The Intersectionality of Reproductive Rights

By: Friday Faraday

The world has been through a lot in the most recent years to say the least, a worldwide pandemic, an insurrection, five dollar gas prices, and much more. Unfortunately, and this is a big “unfortunately” that many of us are getting tired of is the continually fighting for our basic human rights, especially when it comes to the lens of reproductive health. Ever since the reversal of Roe v Wade we have the push to educate those in power (and everyday folks) on why reproductive health overall is so important, but for a majority of that conversation, it is through a narrow view that doesn’t take into account how layered this topic is, and how it should be viewed with an intersectional lens.

Reproductive Rights & Gender Care

The number of states that have heavy restrictions or a total ban on abortion is roughly around 24, and you can see that many of those states have also passed or are considering bans on gender affirming care for children up to the age of 18. Although, the politicians in these states will not point out the direct connection between these happening so close to one another, and use the standard reasoning that this is all done for the “protection” of women and children. While on the contrary that sentiment is narrow, and once again doesn’t take into account the nuances and intersectionality to both these issues.


The consequences of both the anti abortion and anti gender affirming laws can not be fully understood without intersectionality. The violations of human rights include reproductive rights, and those that feel this the hardest are those who already exist in that intersection of having historically marginalized and vulnerable identities such as people of color, transgender, nonbinary, and gender nonconforming folks. The quote unquote protection for one, is not actually protecting anyone, but secondly, places an already vulnerable community in more danger.

In both these bans, the choice for people to choose the progress of their own lives is being denied. The intersectionality of this of course seeing many birthing people not have the right to choose if they want to have a child for personal or health reasons, but also leading many trans, nonbinary, and gender nonconforming folks to have a difficult time finding a doctor that help with issues surrounding reproductive health. These issues, whether the law makers wouldn’t like to admit it takes the freedom of multiple groups aways, will always be interconnected, and should not be pushed out of reach because discrimination and ignorance.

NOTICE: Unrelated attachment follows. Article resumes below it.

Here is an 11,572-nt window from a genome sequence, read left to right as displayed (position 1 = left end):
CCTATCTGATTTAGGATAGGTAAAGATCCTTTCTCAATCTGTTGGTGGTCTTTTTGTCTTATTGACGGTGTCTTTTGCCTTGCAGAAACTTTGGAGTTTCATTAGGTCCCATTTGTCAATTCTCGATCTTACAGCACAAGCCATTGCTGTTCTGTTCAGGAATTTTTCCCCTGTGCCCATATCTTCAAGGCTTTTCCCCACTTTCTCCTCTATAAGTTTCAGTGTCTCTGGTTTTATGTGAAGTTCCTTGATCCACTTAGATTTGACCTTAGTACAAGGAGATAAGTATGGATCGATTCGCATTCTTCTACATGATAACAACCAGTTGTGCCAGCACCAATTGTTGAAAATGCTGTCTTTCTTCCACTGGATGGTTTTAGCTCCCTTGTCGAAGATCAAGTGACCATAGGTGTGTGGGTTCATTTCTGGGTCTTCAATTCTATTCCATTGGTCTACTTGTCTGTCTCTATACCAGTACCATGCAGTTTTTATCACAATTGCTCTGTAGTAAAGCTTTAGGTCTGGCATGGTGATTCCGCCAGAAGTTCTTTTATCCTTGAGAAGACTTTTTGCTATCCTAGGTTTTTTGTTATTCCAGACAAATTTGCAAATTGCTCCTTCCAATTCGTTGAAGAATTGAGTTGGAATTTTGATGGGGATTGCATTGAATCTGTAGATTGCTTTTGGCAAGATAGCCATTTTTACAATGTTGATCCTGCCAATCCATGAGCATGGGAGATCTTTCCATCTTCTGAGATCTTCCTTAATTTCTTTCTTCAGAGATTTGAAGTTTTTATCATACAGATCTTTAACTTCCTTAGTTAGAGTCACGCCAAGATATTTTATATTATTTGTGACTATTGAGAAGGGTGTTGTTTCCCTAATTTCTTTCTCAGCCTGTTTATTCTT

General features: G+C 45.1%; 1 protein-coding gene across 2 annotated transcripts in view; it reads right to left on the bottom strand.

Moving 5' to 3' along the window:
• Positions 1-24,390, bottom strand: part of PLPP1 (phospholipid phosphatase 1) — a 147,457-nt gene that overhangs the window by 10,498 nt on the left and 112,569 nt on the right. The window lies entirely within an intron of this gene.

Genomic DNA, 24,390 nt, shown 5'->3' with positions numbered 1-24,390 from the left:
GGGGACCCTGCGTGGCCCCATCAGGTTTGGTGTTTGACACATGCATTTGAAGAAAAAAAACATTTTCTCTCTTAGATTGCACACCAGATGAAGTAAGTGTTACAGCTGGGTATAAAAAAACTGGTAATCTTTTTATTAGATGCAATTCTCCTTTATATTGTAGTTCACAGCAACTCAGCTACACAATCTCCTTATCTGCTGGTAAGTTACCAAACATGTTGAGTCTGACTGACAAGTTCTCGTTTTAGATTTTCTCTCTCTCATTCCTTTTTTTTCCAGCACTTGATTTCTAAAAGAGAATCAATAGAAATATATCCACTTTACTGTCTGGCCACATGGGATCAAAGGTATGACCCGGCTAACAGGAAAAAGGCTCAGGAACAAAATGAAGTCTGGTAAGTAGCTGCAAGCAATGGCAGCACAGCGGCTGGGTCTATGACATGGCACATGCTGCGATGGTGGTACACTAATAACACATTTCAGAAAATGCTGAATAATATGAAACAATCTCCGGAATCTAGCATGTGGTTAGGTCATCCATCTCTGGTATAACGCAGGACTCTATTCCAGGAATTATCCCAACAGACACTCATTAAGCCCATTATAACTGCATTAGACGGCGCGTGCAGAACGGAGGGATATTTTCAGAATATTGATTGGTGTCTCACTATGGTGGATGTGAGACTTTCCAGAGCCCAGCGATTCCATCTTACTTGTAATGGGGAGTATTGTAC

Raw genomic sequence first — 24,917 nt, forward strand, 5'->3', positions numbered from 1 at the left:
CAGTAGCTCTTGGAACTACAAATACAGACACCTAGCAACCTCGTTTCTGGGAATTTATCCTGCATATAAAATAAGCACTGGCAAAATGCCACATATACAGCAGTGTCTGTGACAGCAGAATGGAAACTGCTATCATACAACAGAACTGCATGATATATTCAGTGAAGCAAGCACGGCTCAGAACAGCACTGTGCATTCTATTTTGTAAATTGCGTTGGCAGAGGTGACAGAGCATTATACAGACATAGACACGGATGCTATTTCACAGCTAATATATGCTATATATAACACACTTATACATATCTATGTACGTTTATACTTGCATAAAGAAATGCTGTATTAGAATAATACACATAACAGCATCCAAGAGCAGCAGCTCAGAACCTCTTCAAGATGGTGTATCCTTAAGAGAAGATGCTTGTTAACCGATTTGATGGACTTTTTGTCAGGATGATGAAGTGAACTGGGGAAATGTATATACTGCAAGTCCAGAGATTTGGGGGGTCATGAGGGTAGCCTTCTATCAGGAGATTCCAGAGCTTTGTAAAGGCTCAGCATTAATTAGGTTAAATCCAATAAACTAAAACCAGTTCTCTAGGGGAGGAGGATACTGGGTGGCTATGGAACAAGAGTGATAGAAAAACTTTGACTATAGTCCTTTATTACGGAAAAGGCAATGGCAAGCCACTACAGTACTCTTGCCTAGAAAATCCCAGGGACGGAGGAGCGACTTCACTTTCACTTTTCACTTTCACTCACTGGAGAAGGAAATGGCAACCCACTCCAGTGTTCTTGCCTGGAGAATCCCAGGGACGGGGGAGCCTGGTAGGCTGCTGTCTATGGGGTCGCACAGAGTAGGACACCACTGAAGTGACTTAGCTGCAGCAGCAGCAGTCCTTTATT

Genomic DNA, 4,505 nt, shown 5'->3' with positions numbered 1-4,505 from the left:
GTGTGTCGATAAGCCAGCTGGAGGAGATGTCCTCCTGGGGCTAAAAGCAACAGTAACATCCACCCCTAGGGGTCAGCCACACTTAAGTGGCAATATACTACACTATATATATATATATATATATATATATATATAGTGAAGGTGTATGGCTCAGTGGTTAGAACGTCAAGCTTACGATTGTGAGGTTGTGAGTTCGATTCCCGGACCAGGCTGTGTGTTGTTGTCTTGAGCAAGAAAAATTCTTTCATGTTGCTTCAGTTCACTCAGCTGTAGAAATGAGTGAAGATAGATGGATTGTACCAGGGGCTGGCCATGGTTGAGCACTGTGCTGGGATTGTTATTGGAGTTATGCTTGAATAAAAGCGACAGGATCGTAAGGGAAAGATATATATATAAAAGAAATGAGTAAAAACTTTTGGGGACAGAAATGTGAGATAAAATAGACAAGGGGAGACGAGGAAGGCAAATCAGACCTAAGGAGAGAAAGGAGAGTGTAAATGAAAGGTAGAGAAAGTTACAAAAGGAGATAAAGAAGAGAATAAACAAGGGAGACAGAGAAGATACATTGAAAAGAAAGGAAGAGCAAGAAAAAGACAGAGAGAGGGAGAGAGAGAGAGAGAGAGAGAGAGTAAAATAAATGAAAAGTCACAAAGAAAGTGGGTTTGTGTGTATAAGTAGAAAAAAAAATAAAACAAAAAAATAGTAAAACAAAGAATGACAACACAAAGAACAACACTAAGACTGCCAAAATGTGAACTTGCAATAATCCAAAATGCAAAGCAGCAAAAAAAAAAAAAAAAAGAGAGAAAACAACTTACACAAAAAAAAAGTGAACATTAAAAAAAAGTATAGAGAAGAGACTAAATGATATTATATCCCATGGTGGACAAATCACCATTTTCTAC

Everyday Connectivity

Reproductive health and justice doesn’t just show up in the intersectionality of trans rights. It can be found in so many things that shape our lives and our society. The fight for a fair wage centers on economic justice and is connected to reproductive health. What is the essence of any choice, especially reproductive choice if you don’t have some semblance of economic ability? In particular, if one of the reasons a birthing person decides to have an abortion is for financial reasons, this connects to economic justice. Paid family leave and affordable child care are just a few ways that these two fights intersect and have become much more clear in recent years.   

Heads up, the next two reference points do carry a trigger warning as they mention violence. 

Reproductive health and immigration status are overlooked when it comes to their intersectionality. For those that are in vulnerable immigrant populations there is the fear of encountering law enforcement in any regard, including situations like domestic violence. That fear leads to many survivors not reporting those incidents and receiving the needed resources for abortion services. Even in no cases of violence, those having a joyous pregnancy are unable to get access to prenatal care leading to potentially unhealthy pregnancies because of the fear of law enforcement learning about their immigration status and the possibility of deportation. 

Speaking of law enforcement, one of the most common compliant’s against them is sexual assault and harassment. There is the correlation between those in marginalized and vulnerable communities like undocumented immigrants and trans folks being more likely to experience this situation, and with police being agents of a system that is already designed to be against them, it can make accessing reproductive care harder, or in some cases (relating back to undocumented immigrants) something to avoid because of the attention it could bring. 

The Important Bits

The current political landscape is a hot mess right now and with the presidential election not too far away we are once again getting a peak of how worse things could get based on the candidates. The fight for reproductive health and justice should not be viewed through a singular lens. At the heart of this fight is the complete control for all decisions about an individual’s reproductive and sexual health left to that individual, but as it laid above, the intersectionality from different identities means different access to care, even having no access at all. So, until everyone is able to gain access to true reproductive rights because it is a basic human right, there is no victory and the fight continues.